Studies on seasonal and climate changes emphasize the importance of these changes on the health of pregnant women. Maternal and fetal effects of environmental factors in different periods of pregnancy affect maternal and newborn health. In this study, we aimed to predict the seasonal variation in HEG prevalence using the assumption that seasonal characteristics may play a role in the emergence of HEG. 
This study was conducted based on the electronic records of women hospitalized or followed up with HEG between January 2014 and December 2022 at Mersin University Faculty of Medicine, Department of Obstetrics and Gynecology, according to a cross-sectional research design. The study was approved by Mersin University Clinical Research Ethics Committee (Decision no: 2023/38). According to the inclusion and exclusion criteria, pregnant women with a single live pregnancy at 6-13 weeks of gestation were included in the study. The criteria for the diagnosis of HEG were the onset of symptoms in early pregnancy, severe nausea and/or vomiting, decreased eating and drinking normally, and limitation in daily activities.[3] Exclusion criteria were multiple pregnancies, smoking and alcohol use, gastrointestinal problems, psychiatric problems, eating disorders, thyroid disorders, urinary tract infections, and pregnancies with assisted reproductive techniques.
Information about the seasonal characteristics of Mersin province was obtained from the website of the General Directorate of Meteorology of the Republic of Turkey. Seasons; defined as winter, spring, summer and autumn.
Demographic characteristics [age, number of gravida and parity, gestational week at which HEG was diagnosed, body mass index (BMI)], laboratory results (hemoglobin, hematocrit, leukocyte, and platelet count, and ketonuria degree), type of follow-up (hospitalization or outpatient), number of days of hospitalization, year of diagnosis of HEG and seasonal characteristics were recorded from the medical records of the patients. Ketonuria levels were graded as +1, +2, +3, and +4. Hemograms and full urinalysis tests of all pregnant women who applied to our hospital with HEG were requested and recorded. No medication was administered to the patients before the laboratory tests. BMI was calculated based on the current weight at the gestational week at which the patient was diagnosed with HEG. Pre-pregnancy weights of the patients could not be reached because the amount of weight loss was entered as a percentage (less or more than 5%) in all records.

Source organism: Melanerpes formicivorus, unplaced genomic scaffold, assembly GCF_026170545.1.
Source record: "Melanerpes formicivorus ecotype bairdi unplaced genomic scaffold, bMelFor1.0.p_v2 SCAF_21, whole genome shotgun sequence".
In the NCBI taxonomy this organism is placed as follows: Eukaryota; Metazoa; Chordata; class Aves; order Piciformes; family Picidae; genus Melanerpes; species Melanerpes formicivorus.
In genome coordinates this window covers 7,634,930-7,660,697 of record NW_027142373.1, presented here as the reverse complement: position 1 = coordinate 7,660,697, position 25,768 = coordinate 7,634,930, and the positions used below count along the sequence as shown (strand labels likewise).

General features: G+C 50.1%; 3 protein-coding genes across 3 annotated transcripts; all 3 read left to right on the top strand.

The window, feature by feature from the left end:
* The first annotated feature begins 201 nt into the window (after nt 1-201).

Statistical Package for the Social Sciences (Version 22, SPSS Inc., Chicago, IL, USA) was used to analyze the data. Kolmogorov–Smirnov test, Shapiro–Wilk test, and histograms were used to evaluate the normality of distributions. In the analysis of the data, the mean and standard deviation, median, minimum, and maximum values of the characteristics were used while performing the statistics in the continuous structure, and frequency and percentage values were used while defining the categorical variables. One Way ANOVA and Kruskal Wallis test statistics were used to compare the means of 4 independent groups. If there was a difference between the means in group measurements, pairwise comparisons were evaluated with Post-hoc ANOVA and Mann-Whitney U test with Bonferroni correction. One simple chi-square and chi-square test statistic were used to evaluate the relationship between categorical variables. The statistical significance level was taken as p<0.05.
A total of 187 pregnant women who were diagnosed with HEG according to the inclusion and exclusion criteria were included in the study. The minimum age was 18 and the maximum was 42 years. The mean age and deviation were 28.17 ± 5.39, while the median value was 28 (Table 1). The distribution of other descriptive statistics is also given in Table 1.
In the comparison of the seasonal distribution of HEG (Table 2); there was a statistically significant difference between seasons (p=0.046). According to the one-sample chi-square test, autumn was significantly different from the other groups in terms of HEG distribution.